Geopolitics play to China’s advantage. In part because of the July 2016 failed coup against Erdogan, Turkey has come to see relations with China as a way to rebalance its foreign policy away from the West. Turkey’s trade war with the United States is also opening space for China and Turkey to deepen their trade, investment, and financial relations. Ideological opposition to the liberal democratic model also plays a role.
However, these shifts have been insufficient to cement trust between the two governments on the issue of the Uyghurs. Three years after the protests, Turkey is clearly seeking to minimize disagreements on Xinjiang to avoid disrupting the “strategic partnership” with China. So far, the government has remained silent on the transformation through education camps in Xinjiang. But the issue remains a “barometer” (晴雨表) for China-Turkey relations. On the one hand, neutrality will never be an option for the Turkish government given the depth of Turkey’s cultural links with Xinjiang. On the other hand, Turkey seeks to balance geopolitics and economic interests with its traditional support for pan-Turkism, according to a journal article by scholar Wang Yan, in an article not available online.
Turkey has the East Turkestan Islamic Movement on its list of terrorist organizations and signed an extradition treaty in 2017, which still needs to be ratified (though there is no sign that ratification will be problematic). But there are still worries in Beijing that Turkey might continue to play a double game with Syria’s Uyghurs, and there is of course solidarity in Turkish society with the Uyghur cause.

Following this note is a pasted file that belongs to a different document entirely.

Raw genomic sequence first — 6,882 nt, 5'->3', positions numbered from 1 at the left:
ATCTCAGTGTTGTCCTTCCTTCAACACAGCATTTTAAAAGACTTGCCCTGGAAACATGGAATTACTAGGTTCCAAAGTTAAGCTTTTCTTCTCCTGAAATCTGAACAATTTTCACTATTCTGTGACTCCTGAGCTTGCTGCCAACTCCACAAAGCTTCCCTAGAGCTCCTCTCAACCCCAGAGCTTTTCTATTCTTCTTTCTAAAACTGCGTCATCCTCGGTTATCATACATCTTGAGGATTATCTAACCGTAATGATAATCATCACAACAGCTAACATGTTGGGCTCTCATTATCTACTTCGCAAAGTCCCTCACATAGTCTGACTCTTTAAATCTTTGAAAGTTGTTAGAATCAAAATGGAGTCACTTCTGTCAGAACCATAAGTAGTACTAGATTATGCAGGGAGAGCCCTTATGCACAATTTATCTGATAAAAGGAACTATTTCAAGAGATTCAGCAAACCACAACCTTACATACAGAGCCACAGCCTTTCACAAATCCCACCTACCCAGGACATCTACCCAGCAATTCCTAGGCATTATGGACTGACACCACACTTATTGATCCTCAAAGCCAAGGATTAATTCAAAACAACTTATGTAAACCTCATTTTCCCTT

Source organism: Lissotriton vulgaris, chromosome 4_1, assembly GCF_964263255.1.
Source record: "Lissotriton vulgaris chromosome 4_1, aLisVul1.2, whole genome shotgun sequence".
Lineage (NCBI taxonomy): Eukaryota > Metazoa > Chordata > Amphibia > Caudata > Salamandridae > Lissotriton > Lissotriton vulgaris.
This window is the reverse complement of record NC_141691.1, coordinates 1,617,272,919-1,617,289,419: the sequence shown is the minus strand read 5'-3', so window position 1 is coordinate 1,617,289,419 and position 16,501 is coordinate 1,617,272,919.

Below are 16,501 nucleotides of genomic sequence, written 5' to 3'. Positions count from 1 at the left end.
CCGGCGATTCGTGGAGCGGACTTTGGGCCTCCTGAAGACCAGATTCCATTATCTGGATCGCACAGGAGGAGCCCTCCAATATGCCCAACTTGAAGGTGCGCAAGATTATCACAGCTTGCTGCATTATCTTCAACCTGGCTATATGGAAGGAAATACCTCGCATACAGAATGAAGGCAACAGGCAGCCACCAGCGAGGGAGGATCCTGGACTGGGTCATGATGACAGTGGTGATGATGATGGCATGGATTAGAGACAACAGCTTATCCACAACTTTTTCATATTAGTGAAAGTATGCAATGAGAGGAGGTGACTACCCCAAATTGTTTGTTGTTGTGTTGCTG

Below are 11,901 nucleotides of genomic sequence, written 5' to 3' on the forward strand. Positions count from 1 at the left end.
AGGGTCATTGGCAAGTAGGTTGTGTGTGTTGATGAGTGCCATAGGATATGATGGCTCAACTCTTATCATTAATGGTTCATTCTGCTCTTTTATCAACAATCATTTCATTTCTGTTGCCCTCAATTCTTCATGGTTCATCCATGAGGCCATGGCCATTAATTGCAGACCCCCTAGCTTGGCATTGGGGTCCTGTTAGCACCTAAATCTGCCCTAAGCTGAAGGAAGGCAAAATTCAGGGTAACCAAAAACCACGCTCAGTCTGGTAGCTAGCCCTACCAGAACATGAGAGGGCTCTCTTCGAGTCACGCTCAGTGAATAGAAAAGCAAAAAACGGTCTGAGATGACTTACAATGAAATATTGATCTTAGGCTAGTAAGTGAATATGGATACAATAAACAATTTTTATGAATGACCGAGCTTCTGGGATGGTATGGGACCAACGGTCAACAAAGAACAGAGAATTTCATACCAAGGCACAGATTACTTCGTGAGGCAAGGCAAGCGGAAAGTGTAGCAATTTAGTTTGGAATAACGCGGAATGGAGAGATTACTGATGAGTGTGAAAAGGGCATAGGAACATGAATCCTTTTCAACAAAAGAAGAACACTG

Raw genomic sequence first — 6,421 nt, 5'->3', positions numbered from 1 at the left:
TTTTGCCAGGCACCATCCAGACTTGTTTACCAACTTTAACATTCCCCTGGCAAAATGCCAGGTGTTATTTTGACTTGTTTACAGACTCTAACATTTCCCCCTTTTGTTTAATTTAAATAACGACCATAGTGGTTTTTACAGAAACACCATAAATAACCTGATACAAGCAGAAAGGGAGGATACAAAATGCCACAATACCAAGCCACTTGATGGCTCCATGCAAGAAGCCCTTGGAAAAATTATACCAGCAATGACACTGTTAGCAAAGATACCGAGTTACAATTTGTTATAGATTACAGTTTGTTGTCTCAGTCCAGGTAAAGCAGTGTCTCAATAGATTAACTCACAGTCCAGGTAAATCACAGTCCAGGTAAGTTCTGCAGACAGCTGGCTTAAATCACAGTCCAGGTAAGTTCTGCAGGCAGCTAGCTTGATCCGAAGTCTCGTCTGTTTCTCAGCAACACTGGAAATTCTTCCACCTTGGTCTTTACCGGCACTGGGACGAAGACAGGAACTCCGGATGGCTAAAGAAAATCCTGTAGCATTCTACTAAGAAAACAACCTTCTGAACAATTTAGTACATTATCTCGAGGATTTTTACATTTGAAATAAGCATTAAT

China’s distrust is directly linked to the question of Turkish passports. In 2015, China accused Turkish diplomats in Shanghai and Kuala Lumpur of issuing passports to Uyghurs, helping them to join the war in Syria “under the guise of rescuing them” (营救) while the real aim was to get “cannon fodder” (炮灰) in the words of the People’s Daily. 250 blank Turkish passports were found at the home of a suspect in the Erawan shrine bomb attack. In general, Turkish consular officers are said to be flexible and open about issuing documentation to the ethnic Uyghurs who manage to reach the door of Turkish missions overseas.
According to my interviews with Chinese officials and experts, despite the ongoing improvement in bilateral ties, there is still doubt in China that Turkey has completely ceased its accommodating and often political practices with regards to passports. Notably, another key actor shares this skepticism: Overseas Uyghurs who deplore the rise of extremism in their communities abroad also accuse Turkey of accommodating Islamist Uyghurs to use them as proxies in Syria.